Addressing state education issues
Jan 3, 2011
In “The ‘impossible’ challenges facing education” (Opinion, Dec. 26) the now-former California superintendent of public instruction, Jack O’Connell, points out that “California’s economic crisis has provided a too-easy excuse for slashing of children’s services ranging from child care to pre-K-12 education and more.”
Many of these cuts will be catastrophic. But there are some cuts the state should consider that can make things better. A clear example is eliminating the official High School Exit Exam. Analyst Jo Ann Behm has estimated that the combined state and local costs of California’s exit exam exceed $500 million per year.
The most recent review of research on exit exams, by the University of Texas, concluded that high school exit exams do not lead to more college attendance, increased student learning or higher employment. In fact, researchers have yet to discover any benefits of having a high school exit exam.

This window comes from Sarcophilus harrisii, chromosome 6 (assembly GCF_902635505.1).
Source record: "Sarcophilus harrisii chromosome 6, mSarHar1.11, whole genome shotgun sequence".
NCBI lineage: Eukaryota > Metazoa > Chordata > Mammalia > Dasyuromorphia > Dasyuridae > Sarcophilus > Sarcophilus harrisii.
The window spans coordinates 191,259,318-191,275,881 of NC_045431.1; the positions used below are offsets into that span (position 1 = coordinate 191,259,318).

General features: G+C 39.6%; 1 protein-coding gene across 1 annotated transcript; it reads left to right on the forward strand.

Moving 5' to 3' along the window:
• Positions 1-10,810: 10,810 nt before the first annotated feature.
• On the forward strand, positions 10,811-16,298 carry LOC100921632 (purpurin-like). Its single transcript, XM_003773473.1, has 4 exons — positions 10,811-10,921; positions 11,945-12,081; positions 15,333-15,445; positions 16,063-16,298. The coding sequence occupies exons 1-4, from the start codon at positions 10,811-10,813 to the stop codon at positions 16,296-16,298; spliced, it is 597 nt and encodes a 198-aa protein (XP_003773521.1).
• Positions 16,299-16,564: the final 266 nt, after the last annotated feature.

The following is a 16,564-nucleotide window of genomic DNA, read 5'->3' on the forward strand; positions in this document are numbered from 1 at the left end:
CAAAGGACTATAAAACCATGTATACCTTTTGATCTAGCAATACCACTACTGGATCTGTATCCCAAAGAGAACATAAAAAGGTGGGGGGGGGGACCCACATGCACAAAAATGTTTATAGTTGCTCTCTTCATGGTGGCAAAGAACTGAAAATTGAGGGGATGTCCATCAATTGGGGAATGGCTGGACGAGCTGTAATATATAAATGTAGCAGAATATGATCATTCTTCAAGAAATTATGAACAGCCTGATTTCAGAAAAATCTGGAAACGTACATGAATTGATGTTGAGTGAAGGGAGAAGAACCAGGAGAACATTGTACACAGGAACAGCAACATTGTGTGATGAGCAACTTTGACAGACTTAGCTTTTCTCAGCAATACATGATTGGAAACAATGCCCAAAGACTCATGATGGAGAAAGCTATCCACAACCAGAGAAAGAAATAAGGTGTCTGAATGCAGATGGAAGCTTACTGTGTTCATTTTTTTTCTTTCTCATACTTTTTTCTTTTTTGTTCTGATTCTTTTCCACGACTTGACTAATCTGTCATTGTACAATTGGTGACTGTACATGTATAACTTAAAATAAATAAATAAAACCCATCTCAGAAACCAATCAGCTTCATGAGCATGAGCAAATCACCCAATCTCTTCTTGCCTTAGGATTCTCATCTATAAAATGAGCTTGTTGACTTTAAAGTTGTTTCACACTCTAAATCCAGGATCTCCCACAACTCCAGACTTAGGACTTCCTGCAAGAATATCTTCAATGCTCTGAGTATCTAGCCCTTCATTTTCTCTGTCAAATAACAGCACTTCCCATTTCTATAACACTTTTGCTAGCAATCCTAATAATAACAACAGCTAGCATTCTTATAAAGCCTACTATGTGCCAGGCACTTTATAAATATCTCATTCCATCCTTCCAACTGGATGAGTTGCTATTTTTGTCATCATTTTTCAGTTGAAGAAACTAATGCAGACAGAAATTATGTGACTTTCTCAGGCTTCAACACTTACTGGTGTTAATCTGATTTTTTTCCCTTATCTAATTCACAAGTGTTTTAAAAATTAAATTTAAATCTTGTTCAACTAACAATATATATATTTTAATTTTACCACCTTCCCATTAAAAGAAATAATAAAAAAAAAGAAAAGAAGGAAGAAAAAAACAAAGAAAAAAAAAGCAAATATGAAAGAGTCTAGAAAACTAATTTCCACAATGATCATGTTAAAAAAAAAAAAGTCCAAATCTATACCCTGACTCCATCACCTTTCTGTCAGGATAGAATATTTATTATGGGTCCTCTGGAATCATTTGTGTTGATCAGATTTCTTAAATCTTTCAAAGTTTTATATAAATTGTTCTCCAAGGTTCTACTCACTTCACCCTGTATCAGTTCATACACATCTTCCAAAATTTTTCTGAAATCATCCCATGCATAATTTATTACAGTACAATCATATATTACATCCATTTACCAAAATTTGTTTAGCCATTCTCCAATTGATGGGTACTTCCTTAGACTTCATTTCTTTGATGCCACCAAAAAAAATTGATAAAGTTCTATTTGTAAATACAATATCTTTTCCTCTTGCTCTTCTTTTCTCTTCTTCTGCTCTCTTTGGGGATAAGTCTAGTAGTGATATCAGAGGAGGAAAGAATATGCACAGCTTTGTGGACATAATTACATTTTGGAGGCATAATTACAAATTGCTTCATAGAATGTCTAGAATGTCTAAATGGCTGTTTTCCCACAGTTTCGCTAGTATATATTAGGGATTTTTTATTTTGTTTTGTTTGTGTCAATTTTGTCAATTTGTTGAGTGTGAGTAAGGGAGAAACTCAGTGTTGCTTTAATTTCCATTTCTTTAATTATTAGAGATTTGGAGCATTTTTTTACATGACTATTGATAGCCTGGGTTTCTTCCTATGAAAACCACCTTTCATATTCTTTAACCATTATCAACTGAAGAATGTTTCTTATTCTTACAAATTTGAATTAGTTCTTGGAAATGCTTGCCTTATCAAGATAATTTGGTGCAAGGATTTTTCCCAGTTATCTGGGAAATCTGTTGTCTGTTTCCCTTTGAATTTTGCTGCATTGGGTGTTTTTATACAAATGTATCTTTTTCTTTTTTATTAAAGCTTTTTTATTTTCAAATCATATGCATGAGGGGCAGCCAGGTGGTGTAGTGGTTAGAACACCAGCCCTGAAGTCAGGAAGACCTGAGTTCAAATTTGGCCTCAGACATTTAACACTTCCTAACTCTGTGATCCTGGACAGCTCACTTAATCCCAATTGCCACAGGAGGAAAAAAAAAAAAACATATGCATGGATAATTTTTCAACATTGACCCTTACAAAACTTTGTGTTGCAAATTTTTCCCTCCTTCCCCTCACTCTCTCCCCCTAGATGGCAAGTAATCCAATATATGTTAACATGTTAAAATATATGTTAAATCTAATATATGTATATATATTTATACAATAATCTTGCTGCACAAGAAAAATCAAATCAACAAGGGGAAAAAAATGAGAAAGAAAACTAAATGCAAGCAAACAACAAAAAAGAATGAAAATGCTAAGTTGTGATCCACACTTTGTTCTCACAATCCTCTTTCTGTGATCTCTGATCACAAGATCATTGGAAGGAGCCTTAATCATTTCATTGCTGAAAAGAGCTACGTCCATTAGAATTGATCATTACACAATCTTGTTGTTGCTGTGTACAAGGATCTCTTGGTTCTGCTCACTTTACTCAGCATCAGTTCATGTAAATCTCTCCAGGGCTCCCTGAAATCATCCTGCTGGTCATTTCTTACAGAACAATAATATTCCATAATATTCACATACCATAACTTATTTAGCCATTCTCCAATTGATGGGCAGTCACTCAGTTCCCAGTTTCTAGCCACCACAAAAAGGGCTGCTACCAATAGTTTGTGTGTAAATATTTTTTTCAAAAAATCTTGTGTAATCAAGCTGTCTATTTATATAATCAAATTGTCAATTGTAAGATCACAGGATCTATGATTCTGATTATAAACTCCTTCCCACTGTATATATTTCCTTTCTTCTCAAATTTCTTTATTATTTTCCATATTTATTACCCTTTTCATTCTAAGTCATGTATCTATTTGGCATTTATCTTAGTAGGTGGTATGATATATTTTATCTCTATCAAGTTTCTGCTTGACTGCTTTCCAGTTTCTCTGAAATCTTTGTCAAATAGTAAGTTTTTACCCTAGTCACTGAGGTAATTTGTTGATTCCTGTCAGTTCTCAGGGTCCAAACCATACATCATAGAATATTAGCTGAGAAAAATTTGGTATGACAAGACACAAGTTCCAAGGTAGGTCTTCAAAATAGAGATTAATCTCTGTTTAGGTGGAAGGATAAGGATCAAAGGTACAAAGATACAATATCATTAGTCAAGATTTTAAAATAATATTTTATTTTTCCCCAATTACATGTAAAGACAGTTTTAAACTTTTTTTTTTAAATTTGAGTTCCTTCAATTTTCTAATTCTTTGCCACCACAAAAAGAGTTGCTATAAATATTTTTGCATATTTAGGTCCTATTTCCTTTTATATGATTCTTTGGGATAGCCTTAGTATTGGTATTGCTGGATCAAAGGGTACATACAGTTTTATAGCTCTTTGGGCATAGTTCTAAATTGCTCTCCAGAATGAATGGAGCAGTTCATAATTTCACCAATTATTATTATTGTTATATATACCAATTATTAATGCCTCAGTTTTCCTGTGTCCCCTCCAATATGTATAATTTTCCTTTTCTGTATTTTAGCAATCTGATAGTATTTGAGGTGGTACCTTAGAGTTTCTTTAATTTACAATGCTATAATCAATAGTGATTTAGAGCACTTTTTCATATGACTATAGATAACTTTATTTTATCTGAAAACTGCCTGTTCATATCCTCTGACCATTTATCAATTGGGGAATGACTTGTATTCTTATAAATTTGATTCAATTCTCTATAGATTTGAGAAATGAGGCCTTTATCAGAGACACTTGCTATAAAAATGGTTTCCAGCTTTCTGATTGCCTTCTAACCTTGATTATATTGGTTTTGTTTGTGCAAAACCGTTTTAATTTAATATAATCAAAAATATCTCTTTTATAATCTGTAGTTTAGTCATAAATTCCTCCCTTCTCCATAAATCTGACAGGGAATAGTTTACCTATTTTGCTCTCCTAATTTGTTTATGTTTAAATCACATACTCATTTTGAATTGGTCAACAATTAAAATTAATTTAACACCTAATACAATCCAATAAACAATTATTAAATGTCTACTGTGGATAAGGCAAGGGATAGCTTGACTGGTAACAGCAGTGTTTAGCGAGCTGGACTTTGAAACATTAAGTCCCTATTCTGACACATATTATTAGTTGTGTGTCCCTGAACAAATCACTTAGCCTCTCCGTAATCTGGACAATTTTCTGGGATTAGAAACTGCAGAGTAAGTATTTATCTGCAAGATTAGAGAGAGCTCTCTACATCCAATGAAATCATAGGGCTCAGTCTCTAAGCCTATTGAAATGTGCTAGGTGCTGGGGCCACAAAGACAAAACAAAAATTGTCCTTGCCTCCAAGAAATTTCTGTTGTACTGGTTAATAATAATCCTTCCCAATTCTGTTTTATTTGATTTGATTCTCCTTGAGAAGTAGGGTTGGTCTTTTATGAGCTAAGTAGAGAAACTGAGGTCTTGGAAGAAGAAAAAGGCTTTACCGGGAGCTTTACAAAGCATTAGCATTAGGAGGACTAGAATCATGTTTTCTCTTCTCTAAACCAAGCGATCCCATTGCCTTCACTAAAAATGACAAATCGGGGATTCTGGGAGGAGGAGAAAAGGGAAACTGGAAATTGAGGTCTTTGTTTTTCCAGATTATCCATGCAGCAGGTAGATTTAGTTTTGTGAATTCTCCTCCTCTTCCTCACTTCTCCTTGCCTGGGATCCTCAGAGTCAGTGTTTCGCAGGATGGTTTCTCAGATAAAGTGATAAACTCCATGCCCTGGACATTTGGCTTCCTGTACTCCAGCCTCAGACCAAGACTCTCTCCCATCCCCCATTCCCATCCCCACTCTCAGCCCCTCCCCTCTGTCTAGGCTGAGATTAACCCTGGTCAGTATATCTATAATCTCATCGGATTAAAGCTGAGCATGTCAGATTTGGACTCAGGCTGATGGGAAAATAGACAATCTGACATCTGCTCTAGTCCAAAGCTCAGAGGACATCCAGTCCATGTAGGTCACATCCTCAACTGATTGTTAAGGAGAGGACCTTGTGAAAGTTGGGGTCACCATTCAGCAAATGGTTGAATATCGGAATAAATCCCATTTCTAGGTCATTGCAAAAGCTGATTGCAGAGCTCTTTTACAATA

Improving California’s state of education
In his letter (“Addressing state education issues,” Jan. 3), Stephen Krashen writes, “In fact, researchers have yet to discover any benefits of having a high school exit exam.” Let me suggest the beneficiaries of high school exit exams: the companies who write the tests, the companies who write and sell the test preparation guides, and the companies who analyze the test results. Oh, yes, and their lobbyists and the legislators who voted for the exams.